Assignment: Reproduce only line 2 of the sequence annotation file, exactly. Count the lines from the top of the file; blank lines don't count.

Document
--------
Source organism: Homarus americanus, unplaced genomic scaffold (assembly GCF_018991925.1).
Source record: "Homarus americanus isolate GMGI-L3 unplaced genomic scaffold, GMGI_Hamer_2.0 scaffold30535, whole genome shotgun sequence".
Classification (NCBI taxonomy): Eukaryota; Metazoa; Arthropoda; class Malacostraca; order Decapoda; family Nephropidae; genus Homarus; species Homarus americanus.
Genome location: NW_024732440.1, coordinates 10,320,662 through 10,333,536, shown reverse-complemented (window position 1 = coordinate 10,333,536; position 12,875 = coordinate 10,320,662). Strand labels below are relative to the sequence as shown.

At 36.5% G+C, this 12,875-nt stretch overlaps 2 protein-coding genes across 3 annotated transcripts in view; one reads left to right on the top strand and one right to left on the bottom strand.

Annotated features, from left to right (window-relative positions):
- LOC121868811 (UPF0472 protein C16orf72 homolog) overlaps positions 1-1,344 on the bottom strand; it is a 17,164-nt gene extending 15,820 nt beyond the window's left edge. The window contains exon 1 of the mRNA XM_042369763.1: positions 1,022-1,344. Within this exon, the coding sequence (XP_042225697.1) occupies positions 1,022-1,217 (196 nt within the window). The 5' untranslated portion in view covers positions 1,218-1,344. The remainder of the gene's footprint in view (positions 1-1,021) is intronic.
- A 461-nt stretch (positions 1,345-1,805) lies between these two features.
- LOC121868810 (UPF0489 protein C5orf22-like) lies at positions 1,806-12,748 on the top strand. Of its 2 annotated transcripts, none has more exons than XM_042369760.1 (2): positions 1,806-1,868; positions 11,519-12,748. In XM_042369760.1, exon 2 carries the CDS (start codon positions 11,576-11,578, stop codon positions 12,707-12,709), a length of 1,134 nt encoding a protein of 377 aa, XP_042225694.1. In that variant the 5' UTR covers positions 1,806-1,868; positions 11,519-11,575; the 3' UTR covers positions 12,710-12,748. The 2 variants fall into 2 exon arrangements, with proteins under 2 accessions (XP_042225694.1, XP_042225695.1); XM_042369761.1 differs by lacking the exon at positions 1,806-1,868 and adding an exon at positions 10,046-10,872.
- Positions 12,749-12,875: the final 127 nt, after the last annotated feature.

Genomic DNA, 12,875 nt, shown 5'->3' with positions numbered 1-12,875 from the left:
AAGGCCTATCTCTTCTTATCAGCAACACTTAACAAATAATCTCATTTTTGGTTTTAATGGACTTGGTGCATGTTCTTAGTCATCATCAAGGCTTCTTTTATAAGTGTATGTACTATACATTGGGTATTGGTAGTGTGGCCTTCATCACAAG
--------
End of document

Source record: "Homarus americanus isolate GMGI-L3 unplaced genomic scaffold, GMGI_Hamer_2.0 scaffold30535, whole genome shotgun sequence".